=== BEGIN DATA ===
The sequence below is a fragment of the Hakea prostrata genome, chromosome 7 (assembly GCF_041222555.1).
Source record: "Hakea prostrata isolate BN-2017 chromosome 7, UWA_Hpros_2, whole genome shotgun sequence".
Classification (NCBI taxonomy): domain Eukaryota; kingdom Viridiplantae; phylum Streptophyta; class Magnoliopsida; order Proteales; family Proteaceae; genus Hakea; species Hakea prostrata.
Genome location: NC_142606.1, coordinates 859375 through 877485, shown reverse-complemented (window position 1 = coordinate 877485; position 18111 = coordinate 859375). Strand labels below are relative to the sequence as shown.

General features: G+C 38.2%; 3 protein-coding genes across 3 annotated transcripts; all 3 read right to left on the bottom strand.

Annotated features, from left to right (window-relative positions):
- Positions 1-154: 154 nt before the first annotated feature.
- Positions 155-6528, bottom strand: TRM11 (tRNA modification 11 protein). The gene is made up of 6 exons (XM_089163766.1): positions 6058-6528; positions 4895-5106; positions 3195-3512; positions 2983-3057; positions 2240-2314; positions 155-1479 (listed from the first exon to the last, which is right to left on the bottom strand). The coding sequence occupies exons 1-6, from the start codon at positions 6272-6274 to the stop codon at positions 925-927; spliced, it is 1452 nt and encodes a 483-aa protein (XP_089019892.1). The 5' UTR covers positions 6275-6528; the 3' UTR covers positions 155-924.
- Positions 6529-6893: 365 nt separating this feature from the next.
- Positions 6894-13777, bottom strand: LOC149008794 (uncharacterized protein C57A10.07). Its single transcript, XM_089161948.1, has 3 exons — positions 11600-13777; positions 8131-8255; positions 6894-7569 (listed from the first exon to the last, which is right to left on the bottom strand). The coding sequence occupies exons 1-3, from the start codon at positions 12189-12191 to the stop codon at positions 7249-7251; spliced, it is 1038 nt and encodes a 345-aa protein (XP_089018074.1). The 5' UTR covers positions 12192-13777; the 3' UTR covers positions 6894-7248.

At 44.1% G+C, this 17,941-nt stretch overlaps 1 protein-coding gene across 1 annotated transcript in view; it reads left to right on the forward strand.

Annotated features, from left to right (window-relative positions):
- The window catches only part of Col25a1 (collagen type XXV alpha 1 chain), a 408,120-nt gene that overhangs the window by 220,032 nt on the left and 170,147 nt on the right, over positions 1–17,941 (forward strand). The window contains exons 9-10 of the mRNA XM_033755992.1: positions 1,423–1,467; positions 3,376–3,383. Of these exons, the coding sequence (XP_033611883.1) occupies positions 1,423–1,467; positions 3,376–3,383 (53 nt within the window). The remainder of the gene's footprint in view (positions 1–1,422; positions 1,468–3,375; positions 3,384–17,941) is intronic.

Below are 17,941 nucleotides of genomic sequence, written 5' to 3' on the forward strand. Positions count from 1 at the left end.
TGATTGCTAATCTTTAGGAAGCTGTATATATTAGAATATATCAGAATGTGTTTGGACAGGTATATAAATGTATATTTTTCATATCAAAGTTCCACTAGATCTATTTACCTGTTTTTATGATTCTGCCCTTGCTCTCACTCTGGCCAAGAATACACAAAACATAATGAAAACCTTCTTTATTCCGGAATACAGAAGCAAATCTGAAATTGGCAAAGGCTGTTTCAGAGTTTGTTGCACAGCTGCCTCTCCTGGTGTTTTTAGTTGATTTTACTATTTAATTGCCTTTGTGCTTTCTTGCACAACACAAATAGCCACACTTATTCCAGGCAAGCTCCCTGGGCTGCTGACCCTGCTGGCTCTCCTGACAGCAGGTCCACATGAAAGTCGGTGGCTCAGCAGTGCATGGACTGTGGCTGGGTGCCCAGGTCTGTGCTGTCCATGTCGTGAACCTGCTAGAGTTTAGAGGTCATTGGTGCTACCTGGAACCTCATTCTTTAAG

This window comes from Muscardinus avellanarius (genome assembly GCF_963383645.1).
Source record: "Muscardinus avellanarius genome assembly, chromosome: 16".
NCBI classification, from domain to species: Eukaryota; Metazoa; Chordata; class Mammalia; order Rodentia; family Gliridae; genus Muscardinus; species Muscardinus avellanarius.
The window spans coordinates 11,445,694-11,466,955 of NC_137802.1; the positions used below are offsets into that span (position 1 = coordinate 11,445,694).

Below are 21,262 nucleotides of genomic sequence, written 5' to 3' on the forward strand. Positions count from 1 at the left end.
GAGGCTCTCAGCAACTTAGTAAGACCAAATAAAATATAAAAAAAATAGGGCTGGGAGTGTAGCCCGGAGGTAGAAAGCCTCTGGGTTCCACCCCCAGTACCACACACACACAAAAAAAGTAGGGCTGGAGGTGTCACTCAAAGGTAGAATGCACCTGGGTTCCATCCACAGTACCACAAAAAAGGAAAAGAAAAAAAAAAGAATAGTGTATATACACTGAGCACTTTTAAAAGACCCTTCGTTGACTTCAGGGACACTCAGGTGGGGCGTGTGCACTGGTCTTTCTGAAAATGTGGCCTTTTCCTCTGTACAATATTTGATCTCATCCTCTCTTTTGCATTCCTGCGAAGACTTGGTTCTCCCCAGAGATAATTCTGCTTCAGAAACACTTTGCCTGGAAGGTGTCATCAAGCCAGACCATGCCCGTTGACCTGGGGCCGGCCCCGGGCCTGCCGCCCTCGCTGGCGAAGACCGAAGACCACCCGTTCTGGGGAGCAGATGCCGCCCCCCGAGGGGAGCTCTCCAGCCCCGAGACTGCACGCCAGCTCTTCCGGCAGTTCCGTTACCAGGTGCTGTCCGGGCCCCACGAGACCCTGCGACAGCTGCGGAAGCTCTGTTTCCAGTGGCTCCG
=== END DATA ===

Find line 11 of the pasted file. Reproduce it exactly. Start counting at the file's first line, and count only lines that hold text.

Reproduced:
At 44.1% G+C, this 17,941-nt stretch overlaps 1 protein-coding gene across 1 annotated transcript in view; it reads left to right on the forward strand.